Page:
1123 Broadway
New York, NY 10010
(212) 257-6446

With the success of Hill Country Barbecue comes Hill Country Chicken, the second installment of good ol' boy soul food inspired by the Duke brothers, across the street from Madison Square Park on 25th Street and Broadway. This homage to depression era-greasy spoons is within spitting distance of the upscale food court Eataly, and if I had to choose between the two, I'd easily choose Hill Country.

There's no table service and with the downstairs closed at the time that I was there, not many tables, either. Everything is pre-made so you order your meal fast-food style. The thing is, there are so many people coming and going, sitting or taking their meal to go, that you're guaranteed to get the food fresh. The modern chandeliers and the credit card machines are the only things here that feel new. The floors are the yellow tile that remind one of an abandoned Waffle House and the tables are the faux-marble formica kind that Dwight Eisenhower's mom would have sat at while reading the Kansas Star Tribune.

You can get legs and thighs if you want to go the traditional route, but most people I saw were ordering the Texas Tenders baskets. They come in baskets of three, five or ten. I ordered the three. They. Were. Perfect. The batter was slightly flaky, but not crumbling-all-over-the-plate so and just slightly sweet. Inside, the chicken was about as far from dried out as one can get. You can choose from a honey mustard sauce, a barbecue sauce, or a ranch dressing sauce to dip the tenders in, but I almost say don't bother. Instead, head to the fixings station and grab a little hot sauce and honey. You won't regret it. The Buttermilk Biscuit was a natural accompaniment to the fried chicken, but was a little dry. If they had any butter, I'd have used it. Instead, I dipped it in the 'cue and some honey. Hill Country's side of Cole Slaw, which they give you a scoop the size of a baseball, was mediocre and tasteless. I washed all this down with a can of beer.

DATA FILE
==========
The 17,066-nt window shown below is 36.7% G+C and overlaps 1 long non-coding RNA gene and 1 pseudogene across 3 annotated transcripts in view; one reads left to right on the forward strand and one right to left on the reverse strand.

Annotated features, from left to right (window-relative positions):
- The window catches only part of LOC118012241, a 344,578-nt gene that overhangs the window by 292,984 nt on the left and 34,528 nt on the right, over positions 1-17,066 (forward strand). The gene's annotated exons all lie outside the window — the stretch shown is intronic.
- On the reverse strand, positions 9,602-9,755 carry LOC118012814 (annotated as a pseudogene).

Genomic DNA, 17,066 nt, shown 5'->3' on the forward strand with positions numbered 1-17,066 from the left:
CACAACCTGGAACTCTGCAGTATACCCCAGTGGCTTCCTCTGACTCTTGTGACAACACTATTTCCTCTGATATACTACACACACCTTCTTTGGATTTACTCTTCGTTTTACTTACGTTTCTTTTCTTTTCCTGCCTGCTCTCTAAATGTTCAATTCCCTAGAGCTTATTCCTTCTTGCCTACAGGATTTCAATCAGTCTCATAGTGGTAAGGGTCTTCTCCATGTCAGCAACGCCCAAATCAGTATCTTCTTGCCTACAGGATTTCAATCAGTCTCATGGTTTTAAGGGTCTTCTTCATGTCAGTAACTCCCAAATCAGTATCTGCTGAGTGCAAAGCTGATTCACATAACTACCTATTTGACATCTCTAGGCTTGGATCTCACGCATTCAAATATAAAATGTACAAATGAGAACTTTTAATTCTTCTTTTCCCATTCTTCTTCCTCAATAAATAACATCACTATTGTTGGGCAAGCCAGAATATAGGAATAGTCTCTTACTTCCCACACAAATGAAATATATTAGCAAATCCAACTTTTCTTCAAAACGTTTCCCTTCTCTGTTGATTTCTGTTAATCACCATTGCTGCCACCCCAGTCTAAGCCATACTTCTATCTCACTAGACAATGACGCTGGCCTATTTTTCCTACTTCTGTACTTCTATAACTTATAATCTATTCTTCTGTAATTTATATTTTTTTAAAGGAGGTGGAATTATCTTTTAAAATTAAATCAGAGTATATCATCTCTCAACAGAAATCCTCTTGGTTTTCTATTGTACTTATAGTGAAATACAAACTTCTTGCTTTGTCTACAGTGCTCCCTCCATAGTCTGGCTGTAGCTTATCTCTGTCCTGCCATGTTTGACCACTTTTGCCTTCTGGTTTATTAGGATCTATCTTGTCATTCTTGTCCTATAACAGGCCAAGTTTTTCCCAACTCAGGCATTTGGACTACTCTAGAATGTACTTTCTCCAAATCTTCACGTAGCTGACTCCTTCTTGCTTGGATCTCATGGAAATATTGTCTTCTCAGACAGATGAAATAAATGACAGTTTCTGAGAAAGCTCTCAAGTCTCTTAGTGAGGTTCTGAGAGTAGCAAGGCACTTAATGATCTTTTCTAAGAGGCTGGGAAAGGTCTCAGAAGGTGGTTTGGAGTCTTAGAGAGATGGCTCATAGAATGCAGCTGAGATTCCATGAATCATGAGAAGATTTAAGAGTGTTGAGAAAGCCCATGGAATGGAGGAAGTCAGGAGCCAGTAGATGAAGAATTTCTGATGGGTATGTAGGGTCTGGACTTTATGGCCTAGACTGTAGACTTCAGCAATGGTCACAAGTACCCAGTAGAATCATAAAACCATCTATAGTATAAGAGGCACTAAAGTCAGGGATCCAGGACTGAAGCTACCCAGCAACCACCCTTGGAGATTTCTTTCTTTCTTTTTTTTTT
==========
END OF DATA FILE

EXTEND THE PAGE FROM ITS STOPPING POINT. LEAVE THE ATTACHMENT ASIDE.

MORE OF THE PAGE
I returned the following day and ordered a Texas Hand Roll (and French Fries and a Pabst). Fried chicken, coleslaw, sweet and sour sauce, sesame seeds and almonds wrapped in a wrap. It was a little sweet... but awesome. Give it a healthy dose of hot sauce and you'll be in floating on cloud nine. The "small" size fries are huge. Huge and delicious. Slightly soggy, but so good. Perfectly salted.

Something Hill Country prides itself in are its pies. I tried two. First, the Bourbon Pecan Pie, which was so good it should be illegal, and, in keeping with the boozy theme, I followed that up with a slice of the Whiskey Buttermilk Pie. I wasn't sure what to expect, but my God. Smooth, sweet, heavenly.

Hill Country fools you into feeling cheaper than it is. You look at the menu and go "hey, that ain't too bad!" But the trick is that everything is a la carte. Everything is extra. A fried chicken breast is $5.50 and a wing is $1.75 with drumsticks and thighs in-between. If you were to order enough to piece together your own chicken, it would run you $26.

My dinner, a three-piece chicken tenders, plus the biscuit, plus the cole slaw, plus one can of beer, plus a slice of pie (plus tax) was about $24.

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